School kids are drawn into battle over palm oil and the environment
Schoolchildren in Malaysia are at the center of the controversy over palm oil after staging a play that claimed it causes deforestation and the disappearance of thousands of orangutans every year.
Students of the International School at ParkCity in Kuala Lumpur showed an excerpt from an anti-palm oil advertisement made by Greenpeace, prompting criticism of the school by Teresa Kok, the minister in charge of the industry. Kok, who’s championed the commodity -- Malaysia’s biggest agricultural export, which is used in a huge range of consumer products, including ice cream, bread, cosmetics and cleaning products -- said the school was spreading anti-palm-oil propaganda.
The school later apologized, but questions have been raised over how far the government will go to control the image of its key agricultural industry. The scene encapsulates the larger political tensions with the European Union, where palm oil faces new limits on its use in the bloc’s biofuel sector. The furor surrounding the school shows just how sensitive the government has become over how palm oil is perceived.
“The EU is an environmental and sustainability trend setter,” said M. R. Chandran, who has more than 55 years experience in the industry, including starting the Malaysian Palm Oil Assn. Any regulations that entrench a stigma over a product can stir up anxiety, he said.
Emails to ParkCity school for comment weren’t answered after there were no responses to calls.
The stakes are high for Malaysia, where entire towns have developed around palm plantations. Palm generates almost half the country’s agriculture gross domestic product, according to the Department of Statistics. The Malaysian Palm Oil Board estimates the industry makes up about 5% to 7% of total GDP, with export revenue averaging 64.24 billion ringgit ($16 billion) a year in the past five years.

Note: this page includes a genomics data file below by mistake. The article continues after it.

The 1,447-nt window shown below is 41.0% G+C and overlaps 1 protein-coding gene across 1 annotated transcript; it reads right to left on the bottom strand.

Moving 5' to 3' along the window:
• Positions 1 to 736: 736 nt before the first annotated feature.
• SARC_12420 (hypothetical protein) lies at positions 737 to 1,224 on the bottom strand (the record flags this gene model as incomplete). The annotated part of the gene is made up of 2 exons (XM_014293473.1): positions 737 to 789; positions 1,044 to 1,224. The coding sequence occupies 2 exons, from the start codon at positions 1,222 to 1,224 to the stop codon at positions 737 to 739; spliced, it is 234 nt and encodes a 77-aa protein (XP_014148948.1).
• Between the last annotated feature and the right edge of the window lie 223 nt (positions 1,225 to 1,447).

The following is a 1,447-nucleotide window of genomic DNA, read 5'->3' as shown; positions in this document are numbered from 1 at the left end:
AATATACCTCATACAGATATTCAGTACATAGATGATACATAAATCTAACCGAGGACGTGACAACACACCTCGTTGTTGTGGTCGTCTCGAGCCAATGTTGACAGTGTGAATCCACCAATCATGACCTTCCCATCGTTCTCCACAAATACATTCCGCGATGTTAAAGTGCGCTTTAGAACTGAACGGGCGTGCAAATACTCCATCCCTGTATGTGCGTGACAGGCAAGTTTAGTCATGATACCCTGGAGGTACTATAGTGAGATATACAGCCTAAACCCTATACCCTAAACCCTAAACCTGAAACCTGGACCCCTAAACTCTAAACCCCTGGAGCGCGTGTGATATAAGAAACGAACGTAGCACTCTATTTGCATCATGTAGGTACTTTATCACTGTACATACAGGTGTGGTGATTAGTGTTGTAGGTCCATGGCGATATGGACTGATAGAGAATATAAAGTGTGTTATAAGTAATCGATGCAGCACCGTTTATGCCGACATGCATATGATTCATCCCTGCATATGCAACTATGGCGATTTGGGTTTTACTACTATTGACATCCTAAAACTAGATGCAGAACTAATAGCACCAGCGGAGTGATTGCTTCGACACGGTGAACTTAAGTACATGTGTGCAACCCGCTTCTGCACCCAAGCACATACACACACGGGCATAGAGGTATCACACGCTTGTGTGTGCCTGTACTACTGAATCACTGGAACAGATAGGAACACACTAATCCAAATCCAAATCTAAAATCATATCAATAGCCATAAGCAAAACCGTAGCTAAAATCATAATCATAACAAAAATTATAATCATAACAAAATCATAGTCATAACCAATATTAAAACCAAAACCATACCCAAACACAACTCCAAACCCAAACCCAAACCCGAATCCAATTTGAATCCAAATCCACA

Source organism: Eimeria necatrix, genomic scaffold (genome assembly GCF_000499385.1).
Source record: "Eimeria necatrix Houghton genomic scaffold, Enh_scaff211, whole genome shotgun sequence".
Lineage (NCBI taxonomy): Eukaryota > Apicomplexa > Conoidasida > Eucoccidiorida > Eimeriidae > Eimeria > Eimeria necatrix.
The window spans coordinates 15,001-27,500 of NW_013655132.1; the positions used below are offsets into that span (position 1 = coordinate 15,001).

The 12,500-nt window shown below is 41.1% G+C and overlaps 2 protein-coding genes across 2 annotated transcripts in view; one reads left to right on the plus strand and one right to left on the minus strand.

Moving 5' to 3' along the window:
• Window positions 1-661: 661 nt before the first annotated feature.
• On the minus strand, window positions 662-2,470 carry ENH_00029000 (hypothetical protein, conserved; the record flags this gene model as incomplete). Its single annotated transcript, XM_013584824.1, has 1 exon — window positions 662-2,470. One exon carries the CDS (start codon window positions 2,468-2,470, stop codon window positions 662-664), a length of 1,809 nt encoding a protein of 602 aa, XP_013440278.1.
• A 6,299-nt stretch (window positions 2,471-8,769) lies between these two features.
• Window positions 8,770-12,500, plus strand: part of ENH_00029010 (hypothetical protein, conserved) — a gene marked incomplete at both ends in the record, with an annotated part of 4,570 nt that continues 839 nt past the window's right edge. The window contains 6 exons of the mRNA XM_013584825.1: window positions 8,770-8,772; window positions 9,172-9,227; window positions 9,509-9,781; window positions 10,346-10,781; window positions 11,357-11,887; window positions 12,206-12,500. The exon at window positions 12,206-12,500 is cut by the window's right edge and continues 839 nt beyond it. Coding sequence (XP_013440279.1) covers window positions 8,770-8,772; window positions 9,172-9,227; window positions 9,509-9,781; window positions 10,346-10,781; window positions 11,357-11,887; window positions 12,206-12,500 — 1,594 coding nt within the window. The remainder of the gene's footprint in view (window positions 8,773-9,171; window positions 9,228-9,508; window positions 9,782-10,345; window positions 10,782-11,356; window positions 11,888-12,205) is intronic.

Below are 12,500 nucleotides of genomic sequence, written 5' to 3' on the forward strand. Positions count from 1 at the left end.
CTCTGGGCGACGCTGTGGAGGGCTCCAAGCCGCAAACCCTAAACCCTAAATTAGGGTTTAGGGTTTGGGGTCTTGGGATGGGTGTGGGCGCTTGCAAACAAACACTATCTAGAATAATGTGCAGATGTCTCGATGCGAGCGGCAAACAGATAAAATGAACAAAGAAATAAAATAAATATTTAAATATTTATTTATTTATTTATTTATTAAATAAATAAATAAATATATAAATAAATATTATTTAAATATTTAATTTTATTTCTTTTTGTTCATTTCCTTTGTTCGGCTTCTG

And with prices falling 17% since January 2018, as rising production and slowing demand coincided with drawn-out discussions of the restrictions in the European Parliament, tensions have been growing.
The bigger issue for Malaysia, though, may be that the EU action doesn’t seem to acknowledge the strides the nation has made in “greening” its palm oil sector through integrating sustainable practices. What’s more, buyers in Europe and other countries don’t seem to want to pay a premium for sustainably produced oil.
The EU says its restrictions are driven by concerns over deforestation and climate change. The EU has toughened goals to reduce greenhouse gases and increase use of sustainable renewable energy. Kok is joining with fellow palm oil producer Indonesia in challenging the bloc’s rule changes at the World Trade Organization.
“The reality is that campaigners in the West are on something of a roll, and by continuously fronting their campaigns with emotive images of orangutans and so on, they think they can make a massive difference on the problem of deforestation,” said Jonathon Porritt, co-founder of sustainability lobbyist Forum for the Future. Meanwhile, “protectionism now prevalent in many European countries is the direct result of lobbying by other edible-oil associations,” he said.
Restricting palm in favor of other crops may result in more deforestation. Palm is the world’s most-productive vegetable oil crop and yields six to 10 times as much oil per hectare as rivals such as soy or rapeseed, according to the International Union for Conservation of Nature.
“Boycotting palm oil is just wrong,” Porritt said.
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